Cocktails lean bright and balanced, like the gin-based Burmese Mission, imbued with citrus, Thai basil, and Japanese togarashi. The food menu gives the team plenty of creative leeway by drawing on influences from all over Asia, via dishes like Japanese soba with Thai curry and fried shrimp rolls wrapped in spring roll strips. Overall, Spencer says, it’s an escape that begins before guests even walk in.

“When you come here, it’s like you step back in time to a faraway place,” she says. “We burn copal, which is a heavy incense, right outside the door so it’s in the air outside and blowing in. You get that smoke, and it takes you to a weird place right away.”

In the age-old migration of 20- and 30-somethings, even the globetrotting, city-loving millennials are forgoing urban living for the more family-friendly suburbs. The northern Detroit suburb of Macomb Township—among the fastest growing in the Motor City’s metro area—is full of such young parents who haven’t abandoned their penchant for edgier, downtown-style dining. So when the team behind Italian stalwart J. Baldwin’s started scouting locations for modern Italian Testa Barra, they saw potential to bring a taste of the city to a suburban strip mall.

“We leapt at the thought of creating something that felt like you were dining in an urban area without having to leave the neighborhood,” says co-owner Rosemarie Baldwin. Executive chef and co-owner Jeff Baldwin adds that the area was laden with chains and devoid of independents, save for sports bars. 

The group worked with local design firm JGA to transform the 5,600-square-foot former Mediterranean restaurant into the modern, multipurpose Testa Barra. A lounge with curved granite-topped bar and high-top tables calls for conversation over cocktails and modern shared plates like harissa-roasted rainbow carrots. In a small mezzanine area, a cozy corner booth is denoted the “naughty corner” under a neon sign, reflecting Testa Barra’s cheeky vibe. The spacious dining room comprises lacquered wood tables and cozy banquettes overlooking an open kitchen, enclosed in a long chef’s bar.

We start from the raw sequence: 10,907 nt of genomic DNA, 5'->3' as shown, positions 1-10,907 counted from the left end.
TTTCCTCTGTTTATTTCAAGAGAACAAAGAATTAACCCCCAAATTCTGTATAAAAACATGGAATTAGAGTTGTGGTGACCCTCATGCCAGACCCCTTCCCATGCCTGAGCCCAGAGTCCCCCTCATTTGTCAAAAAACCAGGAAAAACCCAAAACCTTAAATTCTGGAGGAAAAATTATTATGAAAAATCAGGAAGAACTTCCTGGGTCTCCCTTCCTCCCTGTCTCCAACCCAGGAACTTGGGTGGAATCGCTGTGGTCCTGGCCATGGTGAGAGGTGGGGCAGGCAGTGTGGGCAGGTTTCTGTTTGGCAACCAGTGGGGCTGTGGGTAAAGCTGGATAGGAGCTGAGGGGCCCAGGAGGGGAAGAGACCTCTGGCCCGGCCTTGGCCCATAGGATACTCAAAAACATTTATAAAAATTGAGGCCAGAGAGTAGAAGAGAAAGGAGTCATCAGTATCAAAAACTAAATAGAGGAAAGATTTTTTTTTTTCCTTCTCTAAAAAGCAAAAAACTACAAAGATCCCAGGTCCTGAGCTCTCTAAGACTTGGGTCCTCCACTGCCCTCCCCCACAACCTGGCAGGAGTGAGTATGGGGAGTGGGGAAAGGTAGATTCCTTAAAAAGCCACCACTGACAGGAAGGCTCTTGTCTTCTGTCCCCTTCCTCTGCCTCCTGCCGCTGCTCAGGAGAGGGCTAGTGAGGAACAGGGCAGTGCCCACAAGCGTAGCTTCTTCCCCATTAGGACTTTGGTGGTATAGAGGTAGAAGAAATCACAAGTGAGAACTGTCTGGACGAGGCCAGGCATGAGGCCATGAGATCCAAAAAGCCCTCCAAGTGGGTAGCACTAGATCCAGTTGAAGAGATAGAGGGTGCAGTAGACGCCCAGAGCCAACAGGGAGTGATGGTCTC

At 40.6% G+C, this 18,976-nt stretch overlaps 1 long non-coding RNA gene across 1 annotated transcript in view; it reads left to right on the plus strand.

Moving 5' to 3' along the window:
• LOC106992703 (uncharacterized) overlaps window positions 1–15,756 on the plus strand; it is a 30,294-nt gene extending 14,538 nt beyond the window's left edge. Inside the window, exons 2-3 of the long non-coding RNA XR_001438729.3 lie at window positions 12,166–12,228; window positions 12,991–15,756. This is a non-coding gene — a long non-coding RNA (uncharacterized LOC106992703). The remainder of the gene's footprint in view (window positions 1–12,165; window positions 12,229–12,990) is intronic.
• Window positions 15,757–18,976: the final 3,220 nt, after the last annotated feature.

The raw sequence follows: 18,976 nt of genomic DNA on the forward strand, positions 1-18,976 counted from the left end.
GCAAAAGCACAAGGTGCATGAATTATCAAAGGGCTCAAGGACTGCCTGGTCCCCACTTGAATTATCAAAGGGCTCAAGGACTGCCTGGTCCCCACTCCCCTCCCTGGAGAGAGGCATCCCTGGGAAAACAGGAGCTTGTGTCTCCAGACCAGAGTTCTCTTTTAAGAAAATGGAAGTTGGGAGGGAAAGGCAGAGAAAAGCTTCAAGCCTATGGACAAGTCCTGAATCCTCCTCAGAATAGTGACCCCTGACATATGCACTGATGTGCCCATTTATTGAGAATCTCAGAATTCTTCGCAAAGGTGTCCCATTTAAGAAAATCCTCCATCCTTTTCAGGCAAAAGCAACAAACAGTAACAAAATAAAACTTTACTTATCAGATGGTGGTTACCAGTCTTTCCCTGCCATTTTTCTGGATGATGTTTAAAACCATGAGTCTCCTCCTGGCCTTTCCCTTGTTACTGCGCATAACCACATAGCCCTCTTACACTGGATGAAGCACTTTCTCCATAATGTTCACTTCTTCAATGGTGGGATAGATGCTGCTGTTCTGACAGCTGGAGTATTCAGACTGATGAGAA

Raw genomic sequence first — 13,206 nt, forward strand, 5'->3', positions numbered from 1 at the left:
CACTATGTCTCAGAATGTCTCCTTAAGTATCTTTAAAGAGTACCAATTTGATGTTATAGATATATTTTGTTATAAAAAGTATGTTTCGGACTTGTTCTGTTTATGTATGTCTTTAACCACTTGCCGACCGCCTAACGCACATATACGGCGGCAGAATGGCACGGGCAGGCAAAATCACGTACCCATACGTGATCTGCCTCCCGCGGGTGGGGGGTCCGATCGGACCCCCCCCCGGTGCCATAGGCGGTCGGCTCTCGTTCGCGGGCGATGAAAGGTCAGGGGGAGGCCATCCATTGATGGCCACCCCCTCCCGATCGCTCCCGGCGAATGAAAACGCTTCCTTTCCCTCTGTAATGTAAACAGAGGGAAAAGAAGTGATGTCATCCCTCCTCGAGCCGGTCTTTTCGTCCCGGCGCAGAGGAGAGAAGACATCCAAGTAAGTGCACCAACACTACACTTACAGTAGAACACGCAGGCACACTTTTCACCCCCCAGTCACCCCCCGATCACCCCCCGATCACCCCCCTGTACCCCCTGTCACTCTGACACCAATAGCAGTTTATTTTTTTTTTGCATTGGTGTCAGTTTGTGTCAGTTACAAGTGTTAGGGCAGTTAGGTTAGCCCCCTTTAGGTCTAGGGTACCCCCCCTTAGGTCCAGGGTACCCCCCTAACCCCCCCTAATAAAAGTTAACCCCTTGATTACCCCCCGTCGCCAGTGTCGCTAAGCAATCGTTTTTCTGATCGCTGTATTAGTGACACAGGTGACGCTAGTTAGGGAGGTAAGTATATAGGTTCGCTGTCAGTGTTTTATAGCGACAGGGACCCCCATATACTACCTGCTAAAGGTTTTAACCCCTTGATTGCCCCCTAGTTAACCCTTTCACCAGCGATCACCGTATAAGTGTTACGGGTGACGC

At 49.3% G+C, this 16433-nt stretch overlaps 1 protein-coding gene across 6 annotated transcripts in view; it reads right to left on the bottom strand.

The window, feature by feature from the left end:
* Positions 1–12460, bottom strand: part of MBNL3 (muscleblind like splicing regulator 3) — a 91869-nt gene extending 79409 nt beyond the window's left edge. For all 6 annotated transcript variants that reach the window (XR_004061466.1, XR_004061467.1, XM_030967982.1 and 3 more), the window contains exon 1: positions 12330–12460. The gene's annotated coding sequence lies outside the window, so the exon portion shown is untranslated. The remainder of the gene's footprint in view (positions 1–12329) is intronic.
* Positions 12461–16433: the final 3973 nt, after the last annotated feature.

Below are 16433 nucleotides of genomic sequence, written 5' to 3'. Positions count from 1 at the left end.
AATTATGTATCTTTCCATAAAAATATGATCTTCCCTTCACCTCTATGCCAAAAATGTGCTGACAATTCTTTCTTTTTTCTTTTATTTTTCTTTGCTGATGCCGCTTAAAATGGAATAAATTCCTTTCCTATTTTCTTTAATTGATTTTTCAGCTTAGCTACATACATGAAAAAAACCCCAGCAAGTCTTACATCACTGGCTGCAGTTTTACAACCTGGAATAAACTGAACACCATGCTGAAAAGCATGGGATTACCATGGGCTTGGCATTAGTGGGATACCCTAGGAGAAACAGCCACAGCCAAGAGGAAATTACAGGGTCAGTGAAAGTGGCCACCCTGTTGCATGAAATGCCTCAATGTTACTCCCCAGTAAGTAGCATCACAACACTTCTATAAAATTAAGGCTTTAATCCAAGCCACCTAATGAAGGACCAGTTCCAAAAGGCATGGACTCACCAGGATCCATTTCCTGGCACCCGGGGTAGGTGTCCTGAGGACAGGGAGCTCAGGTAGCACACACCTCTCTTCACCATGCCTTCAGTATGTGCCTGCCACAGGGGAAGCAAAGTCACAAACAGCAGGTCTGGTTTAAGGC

“The design—which is a little IKEA meets custom and one-off artist work—mimics the idea of being downtown, which is a little scrappier and less formulaic,” says Ken Nisch, chairman of JGA. “The juxtaposition between found and made and really artist-driven brings that energy that’s reflected in the modern food and craft cocktails.”

Chef Jeffrey Baldwin, Jeff and Rosemarie’s son, oversees the veg-forward menu with Chef Gabriella Rodriguez. Their approach mirrors the design, mixing the familiar (Jeff Sr.’s signature fried calamari in lemon butter sauce) with the unexpected (beet pappardelle with roasted beet pesto, Brussels leaves, and vodka sauce). 

“Initially, we didn’t bring Jeff’s calamari to Testa Barra because we wanted to differentiate the concept,” Rosemarie Baldwin says. “The day we added it, we sold 65 of them; customers were just so happy. It’s an iconic piece of the brand that lended a bridge between the concepts. And it reflects that balance of comfortability with bringing in a different edge.”

Feature, Restaurant Design